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Trump’s Health Care Book Full Of Everything But A Health Care Plan

When Donald Trump walked out of a 60 Minutes interview, Press Secretary Kayleigh McEnany tweeted a photo of the interviewer, Lesley Stahl, holding a massive book — supposed evidence that the president has done a lot to advance health care for the nation. Since then, the Trump administration has been forced to defend the contents, or lack thereof.

Trump fake health plan
[Photo by Joe Raedle/Getty Images]

After McEnany’s tweet, Donald Trump followed up with one of his own, with more images. Unfortunately, these included a shot of the Stahl with the book open to what appears to be a blank page, driving the obvious conclusion that the book was just a prop. The Trump Administration has responded to this criticism, assuring the public that the book wasn’t empty at all. However, the release of the 60 Minutes episode caught McEnany’s misdirection — while it isn’t an entirely blank book, it doesn’t contain a plan for advancing health care access for Americans.

On Tuesday, after the interview, McEnany tweeted a shot of Stahl holding the book, with commentary that suggested the interviewer was impressed.

Trump followed this up on Wednesday, saying “Lesley had no idea!” as though to imply that she had learned, through this tome, that the administration had actually done much more than was publicly recognized.

However, one of these shots got a little more attention than perhaps intended — it gave the appearance of a con job, with the book opened to show an apparently blank page.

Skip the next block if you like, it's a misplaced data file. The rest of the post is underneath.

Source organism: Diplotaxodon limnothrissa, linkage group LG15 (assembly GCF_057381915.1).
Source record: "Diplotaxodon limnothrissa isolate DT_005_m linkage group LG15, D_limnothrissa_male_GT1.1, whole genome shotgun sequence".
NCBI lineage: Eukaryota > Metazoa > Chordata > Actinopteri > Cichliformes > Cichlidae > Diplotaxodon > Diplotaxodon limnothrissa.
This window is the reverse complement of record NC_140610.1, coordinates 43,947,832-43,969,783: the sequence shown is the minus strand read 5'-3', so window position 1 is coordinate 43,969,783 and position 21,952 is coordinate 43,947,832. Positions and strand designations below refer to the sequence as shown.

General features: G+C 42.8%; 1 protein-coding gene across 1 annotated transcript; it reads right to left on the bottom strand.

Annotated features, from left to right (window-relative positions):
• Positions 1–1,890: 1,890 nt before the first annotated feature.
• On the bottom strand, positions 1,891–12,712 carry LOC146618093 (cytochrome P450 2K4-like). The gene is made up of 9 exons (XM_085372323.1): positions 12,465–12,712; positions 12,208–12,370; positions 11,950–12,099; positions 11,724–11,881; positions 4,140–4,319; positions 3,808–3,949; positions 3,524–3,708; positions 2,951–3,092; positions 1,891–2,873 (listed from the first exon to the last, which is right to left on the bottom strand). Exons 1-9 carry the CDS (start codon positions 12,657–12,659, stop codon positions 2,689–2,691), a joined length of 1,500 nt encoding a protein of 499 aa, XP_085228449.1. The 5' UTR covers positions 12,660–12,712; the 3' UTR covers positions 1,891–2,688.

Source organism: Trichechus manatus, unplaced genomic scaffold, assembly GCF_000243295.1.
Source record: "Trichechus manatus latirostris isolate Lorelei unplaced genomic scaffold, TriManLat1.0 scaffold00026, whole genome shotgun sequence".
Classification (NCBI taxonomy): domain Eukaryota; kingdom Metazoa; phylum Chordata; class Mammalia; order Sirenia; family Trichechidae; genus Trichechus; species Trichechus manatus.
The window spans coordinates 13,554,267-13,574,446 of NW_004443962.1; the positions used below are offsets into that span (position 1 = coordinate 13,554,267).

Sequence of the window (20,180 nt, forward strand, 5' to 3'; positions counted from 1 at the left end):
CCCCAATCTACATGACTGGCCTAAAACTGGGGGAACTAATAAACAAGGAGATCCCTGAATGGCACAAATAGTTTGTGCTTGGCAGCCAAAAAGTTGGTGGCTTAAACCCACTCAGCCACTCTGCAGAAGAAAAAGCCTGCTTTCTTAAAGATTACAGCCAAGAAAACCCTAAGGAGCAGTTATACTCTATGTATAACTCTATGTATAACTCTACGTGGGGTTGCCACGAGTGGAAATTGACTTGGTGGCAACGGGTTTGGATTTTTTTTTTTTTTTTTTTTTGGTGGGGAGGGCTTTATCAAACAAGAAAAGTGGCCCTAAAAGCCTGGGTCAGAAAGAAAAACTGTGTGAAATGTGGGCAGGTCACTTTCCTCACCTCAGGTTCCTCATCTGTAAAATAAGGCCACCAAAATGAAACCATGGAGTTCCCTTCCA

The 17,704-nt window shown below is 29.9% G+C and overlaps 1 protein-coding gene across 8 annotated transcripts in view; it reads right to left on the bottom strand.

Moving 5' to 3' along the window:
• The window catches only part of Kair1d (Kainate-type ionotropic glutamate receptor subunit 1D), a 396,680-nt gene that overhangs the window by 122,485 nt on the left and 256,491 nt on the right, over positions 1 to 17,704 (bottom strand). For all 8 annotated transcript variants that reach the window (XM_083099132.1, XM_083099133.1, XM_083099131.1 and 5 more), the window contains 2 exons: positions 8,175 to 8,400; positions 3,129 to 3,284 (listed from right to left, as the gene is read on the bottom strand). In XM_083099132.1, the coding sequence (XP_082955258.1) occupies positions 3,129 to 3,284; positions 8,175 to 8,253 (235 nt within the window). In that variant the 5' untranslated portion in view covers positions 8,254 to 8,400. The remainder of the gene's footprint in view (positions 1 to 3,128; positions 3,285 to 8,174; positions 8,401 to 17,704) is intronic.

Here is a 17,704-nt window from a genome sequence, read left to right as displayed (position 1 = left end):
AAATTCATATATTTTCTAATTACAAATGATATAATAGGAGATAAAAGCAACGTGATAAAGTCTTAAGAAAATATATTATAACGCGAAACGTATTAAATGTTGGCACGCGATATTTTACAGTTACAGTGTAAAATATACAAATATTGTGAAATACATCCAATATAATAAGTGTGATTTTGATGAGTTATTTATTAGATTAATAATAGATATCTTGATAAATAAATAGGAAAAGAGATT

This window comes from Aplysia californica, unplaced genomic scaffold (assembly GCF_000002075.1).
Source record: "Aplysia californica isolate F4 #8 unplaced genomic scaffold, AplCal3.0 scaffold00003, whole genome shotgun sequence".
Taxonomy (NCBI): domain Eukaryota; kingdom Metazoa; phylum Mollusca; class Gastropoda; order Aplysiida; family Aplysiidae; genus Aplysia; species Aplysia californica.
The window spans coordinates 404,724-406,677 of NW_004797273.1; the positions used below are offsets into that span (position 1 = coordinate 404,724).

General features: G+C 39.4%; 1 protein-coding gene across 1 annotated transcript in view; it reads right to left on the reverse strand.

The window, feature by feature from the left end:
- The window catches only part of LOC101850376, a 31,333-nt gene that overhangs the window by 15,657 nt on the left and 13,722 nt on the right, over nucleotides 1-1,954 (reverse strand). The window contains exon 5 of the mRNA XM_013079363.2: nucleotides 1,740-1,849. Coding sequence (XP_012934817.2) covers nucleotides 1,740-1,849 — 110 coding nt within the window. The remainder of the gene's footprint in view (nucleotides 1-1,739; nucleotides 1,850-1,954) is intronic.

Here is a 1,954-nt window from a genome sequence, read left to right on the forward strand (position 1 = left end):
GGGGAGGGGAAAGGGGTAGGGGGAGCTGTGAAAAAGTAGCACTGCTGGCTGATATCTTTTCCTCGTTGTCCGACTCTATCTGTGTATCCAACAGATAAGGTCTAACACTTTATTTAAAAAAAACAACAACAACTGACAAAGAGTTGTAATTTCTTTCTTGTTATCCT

Lesley Stahl checks for Trump health plan
[Image via Donald Trump/Twitter]

McEnany quickly defended this in another tweet, declaring that the book isn’t blank. She listed its contents.

  • 512 pages
  • 13 executive orders
  • 11 pieces of healthcare legislation
  • PLUS an America First Healthcare Plan from President Donald Trump!

The first obvious thing to notice here is that “512 pages” is an odd thing to list as evidence that the book isn’t blank, since nothing in “512 pages” suggests that all, or any, of those pages have anything printed on them. It’s just an additional thing to list.

She goes on to suggest the book contains a total of 25 documents, excluding the purported healthcare plan — a handful of executive orders and pieces of legislation.

However, in the 60 Minutes episode, Stahl is very clear about the actual contents of the book — executive orders, yes, and proposed legislation (it’s not clear whether these are items that were ever passed or even voted on), but no actual healthcare plan. It should be noted here that in tweets, McEnany and Trump primarily characterize the book as containing the president’s accomplishments on health care, but in handing it over, she tells Stahl that it is the president’s health care plan.

Of course, this leaves voters to decide who they trust — McEnany says that there’s a health care plan in that book, and Stahl says there isn’t.

Or, they can rely on the president’s own words. As it happens, Donald Trump settles this quite publicly at the presidential debate two days after the interview, when he declared that he’d like to come up with a new health care plan. “I’d like to terminate Obamacare, come up with a brand new beautiful health care….”

If there was truly a comprehensive health care plan, nicely bound in a book on October 20th, why would the president say on the 22nd that he still needed to come up with a plan?



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